If asked, most safety directors, human resource professionals and others involved regularly with OSHA would probably cite construction as the industry most associated with employee injury and illness. Yet, according to OSHA itself, health care and social assistance workers frequently report more injury and illness cases annually than any other private industry sector.
The recent Ebola scare reaffirms the threats faced regularly by many workers, especially health care and laboratory workers. The threats posed to health care and laboratory workers in particular are constant simply by the nature of their work, and often include exposure to biological hazards and bloodborne pathogens, respiratory hazards, chemical and drug exposures, and laser and x-ray hazards. Laboratory workers also regularly face frequent chemical exposure hazards, including formaldehyde, used for preservation of specimens for pathology, as well as numerous other chemicals used in healthcare laboratories. Workers such as these have long faced increased threats of exposure to tuberculosis, staph infections and high risk diseases such as SARS.
In the case of the Ebola virus itself, the National Institute for Occupational Safety and Health has already developed certain prevention and control recommendations for health care workers, as well as for workers in certain other fields – specifically, laboratory workers, airline workers and humanitarian workers.
OSHA currently addresses infectious disease-related workplace hazards via its Bloodborne Pathogen Standard, but agency officials have long argued that a formal infectious disease standard would facilitate enforcement. This is because government guidelines – such as those periodically issued by agencies such as the Centers for Disease Control – generally are not enforceable as actual regulations. Ebola may be the political impetus for such a new standard. In its June regulatory agenda, OSHA announced that the Agency was again “considering the need for a standard to ensure that employers establish a comprehensive infection control program and control measures to protect employees from infectious disease exposures to pathogens that can cause significant disease.”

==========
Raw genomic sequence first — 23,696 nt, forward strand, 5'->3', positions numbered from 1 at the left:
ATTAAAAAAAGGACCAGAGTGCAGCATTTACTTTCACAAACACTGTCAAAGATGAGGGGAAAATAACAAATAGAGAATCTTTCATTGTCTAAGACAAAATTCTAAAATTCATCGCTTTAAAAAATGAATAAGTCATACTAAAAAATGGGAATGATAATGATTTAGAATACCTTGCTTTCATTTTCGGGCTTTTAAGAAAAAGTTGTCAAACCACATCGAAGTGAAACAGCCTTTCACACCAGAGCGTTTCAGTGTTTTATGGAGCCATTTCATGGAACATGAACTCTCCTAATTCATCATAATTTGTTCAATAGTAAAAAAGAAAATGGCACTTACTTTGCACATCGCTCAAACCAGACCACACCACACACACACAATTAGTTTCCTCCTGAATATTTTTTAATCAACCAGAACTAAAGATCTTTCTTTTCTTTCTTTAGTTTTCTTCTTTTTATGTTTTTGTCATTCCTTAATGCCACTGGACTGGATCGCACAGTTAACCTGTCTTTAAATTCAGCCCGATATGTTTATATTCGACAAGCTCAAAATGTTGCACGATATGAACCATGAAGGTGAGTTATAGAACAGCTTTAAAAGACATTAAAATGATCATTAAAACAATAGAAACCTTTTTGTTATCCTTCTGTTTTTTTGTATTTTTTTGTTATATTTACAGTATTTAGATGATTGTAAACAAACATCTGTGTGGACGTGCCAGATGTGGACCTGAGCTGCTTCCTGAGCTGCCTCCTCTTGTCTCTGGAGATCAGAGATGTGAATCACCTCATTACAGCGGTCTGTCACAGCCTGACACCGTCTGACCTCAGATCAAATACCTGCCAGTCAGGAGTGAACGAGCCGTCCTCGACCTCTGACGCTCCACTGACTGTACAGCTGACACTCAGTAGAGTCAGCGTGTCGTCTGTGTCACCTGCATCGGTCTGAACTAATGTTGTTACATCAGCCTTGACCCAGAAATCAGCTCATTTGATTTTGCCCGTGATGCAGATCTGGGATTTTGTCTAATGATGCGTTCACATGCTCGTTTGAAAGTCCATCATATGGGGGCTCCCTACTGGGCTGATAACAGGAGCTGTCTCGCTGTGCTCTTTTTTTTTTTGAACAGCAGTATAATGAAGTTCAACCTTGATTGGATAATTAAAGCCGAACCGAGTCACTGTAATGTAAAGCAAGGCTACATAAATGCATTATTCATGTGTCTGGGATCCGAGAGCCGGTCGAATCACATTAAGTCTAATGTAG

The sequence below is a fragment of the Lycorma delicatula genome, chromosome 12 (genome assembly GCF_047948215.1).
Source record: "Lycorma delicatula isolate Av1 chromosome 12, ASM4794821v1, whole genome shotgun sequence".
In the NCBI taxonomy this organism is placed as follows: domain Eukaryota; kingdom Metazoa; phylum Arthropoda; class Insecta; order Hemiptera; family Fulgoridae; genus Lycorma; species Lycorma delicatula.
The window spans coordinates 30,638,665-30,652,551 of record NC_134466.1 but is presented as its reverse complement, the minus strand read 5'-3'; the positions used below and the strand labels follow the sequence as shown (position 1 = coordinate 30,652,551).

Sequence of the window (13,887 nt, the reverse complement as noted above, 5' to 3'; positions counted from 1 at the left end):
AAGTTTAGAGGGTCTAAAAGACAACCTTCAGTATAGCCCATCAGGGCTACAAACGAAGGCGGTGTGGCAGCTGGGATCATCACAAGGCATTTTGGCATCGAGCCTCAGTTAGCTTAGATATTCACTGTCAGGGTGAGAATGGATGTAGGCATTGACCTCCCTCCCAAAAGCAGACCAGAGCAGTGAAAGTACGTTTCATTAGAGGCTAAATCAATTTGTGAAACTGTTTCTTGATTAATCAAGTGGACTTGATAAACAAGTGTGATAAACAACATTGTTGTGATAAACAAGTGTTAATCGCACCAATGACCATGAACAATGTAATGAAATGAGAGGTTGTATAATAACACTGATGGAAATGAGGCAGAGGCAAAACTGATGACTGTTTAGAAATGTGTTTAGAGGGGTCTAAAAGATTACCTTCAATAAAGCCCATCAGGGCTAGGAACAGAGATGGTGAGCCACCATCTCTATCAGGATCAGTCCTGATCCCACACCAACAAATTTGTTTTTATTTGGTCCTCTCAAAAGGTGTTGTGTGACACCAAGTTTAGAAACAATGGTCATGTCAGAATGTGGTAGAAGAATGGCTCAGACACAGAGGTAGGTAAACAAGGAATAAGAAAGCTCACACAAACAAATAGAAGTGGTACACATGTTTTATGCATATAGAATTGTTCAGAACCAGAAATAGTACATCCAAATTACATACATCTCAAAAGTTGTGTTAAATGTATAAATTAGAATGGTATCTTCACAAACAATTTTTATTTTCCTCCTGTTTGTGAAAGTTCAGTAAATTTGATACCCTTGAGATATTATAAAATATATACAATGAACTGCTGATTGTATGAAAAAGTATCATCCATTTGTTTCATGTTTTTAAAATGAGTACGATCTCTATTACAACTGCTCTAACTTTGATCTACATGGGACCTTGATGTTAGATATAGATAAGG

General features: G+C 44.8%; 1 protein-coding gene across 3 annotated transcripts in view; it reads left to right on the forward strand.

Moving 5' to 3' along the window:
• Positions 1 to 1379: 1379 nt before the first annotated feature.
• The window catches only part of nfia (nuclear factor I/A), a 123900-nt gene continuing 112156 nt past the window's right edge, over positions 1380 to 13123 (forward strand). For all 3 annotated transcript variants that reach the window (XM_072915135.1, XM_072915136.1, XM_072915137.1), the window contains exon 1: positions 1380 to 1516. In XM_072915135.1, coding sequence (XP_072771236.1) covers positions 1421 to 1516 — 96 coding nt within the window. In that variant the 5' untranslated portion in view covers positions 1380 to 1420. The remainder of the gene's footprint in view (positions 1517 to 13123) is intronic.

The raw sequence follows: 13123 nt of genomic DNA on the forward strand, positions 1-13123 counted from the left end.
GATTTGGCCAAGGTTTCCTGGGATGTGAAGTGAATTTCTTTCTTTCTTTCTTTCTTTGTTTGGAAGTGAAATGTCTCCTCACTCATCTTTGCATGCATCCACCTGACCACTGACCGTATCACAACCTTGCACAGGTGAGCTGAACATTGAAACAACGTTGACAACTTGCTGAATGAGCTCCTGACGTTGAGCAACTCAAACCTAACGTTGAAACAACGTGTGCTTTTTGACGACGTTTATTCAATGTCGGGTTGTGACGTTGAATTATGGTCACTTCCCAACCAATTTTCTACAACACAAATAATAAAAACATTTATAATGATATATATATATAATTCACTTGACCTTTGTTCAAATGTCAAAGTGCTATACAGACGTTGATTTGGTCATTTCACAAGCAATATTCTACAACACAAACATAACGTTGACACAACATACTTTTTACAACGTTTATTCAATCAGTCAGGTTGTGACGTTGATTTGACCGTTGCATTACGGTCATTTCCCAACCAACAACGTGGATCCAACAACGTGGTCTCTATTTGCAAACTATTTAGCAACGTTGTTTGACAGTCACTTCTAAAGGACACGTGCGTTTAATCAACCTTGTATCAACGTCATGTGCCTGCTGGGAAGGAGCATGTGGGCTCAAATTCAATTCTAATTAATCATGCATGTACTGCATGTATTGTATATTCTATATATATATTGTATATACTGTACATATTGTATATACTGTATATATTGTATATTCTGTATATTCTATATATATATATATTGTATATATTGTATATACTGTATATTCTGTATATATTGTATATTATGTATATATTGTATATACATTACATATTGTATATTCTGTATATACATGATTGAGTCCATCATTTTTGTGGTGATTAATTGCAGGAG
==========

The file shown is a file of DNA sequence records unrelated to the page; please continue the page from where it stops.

Now, a 38-page draft document can be found on OSHA's website entitled “OSHA’s Infectious Diseases Regulatory Framework.” Among other things, the proposed framework would require certain employers (e.g., hospitals) to draft and implement a “worker infection control plan,” impose various protective equipment requirements, conduct specialized training, and provide various vaccines to employees. Medical professionals and other potentially affected employers have already begun commenting negatively on the amount of additional training and policy drafting requirements contemplated under this new standard. Other concerns include possible overlap (or even conflict) with existing state and federal safety requirements. Employers, especially those in the laboratory and medical fields, would be wise to follow the status of this new framework closely.